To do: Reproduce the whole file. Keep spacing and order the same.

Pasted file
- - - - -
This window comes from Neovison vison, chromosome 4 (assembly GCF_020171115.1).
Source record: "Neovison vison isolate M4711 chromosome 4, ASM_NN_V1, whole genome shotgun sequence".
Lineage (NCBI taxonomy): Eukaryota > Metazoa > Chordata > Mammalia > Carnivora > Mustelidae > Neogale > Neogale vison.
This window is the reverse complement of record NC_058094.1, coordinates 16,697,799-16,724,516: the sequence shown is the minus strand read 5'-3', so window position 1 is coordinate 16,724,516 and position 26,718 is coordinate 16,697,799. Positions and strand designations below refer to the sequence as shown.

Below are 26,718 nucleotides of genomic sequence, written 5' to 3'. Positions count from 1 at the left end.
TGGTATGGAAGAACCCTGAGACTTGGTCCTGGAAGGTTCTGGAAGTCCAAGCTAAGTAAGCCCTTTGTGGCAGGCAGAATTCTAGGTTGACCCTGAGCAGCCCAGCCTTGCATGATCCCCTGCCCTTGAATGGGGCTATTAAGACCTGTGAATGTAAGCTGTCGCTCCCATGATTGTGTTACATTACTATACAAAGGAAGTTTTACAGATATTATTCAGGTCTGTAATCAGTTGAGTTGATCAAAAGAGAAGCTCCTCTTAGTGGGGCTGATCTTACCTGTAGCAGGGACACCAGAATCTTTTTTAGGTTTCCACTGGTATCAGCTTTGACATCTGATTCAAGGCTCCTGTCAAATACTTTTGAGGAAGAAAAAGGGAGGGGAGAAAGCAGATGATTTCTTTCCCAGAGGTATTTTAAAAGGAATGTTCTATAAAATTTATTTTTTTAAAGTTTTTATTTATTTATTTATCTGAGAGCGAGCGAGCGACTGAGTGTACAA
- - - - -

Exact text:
This window comes from Neovison vison, chromosome 4 (assembly GCF_020171115.1).
Source record: "Neovison vison isolate M4711 chromosome 4, ASM_NN_V1, whole genome shotgun sequence".
Lineage (NCBI taxonomy): Eukaryota > Metazoa > Chordata > Mammalia > Carnivora > Mustelidae > Neogale > Neogale vison.
This window is the reverse complement of record NC_058094.1, coordinates 16,697,799-16,724,516: the sequence shown is the minus strand read 5'-3', so window position 1 is coordinate 16,724,516 and position 26,718 is coordinate 16,697,799. Positions and strand designations below refer to the sequence as shown.

Below are 26,718 nucleotides of genomic sequence, written 5' to 3'. Positions count from 1 at the left end.
TGGTATGGAAGAACCCTGAGACTTGGTCCTGGAAGGTTCTGGAAGTCCAAGCTAAGTAAGCCCTTTGTGGCAGGCAGAATTCTAGGTTGACCCTGAGCAGCCCAGCCTTGCATGATCCCCTGCCCTTGAATGGGGCTATTAAGACCTGTGAATGTAAGCTGTCGCTCCCATGATTGTGTTACATTACTATACAAAGGAAGTTTTACAGATATTATTCAGGTCTGTAATCAGTTGAGTTGATCAAAAGAGAAGCTCCTCTTAGTGGGGCTGATCTTACCTGTAGCAGGGACACCAGAATCTTTTTTAGGTTTCCACTGGTATCAGCTTTGACATCTGATTCAAGGCTCCTGTCAAATACTTTTGAGGAAGAAAAAGGGAGGGGAGAAAGCAGATGATTTCTTTCCCAGAGGTATTTTAAAAGGAATGTTCTATAAAATTTATTTTTTTAAAGTTTTTATTTATTTATTTATCTGAGAGCGAGCGAGCGACTGAGTGTACAA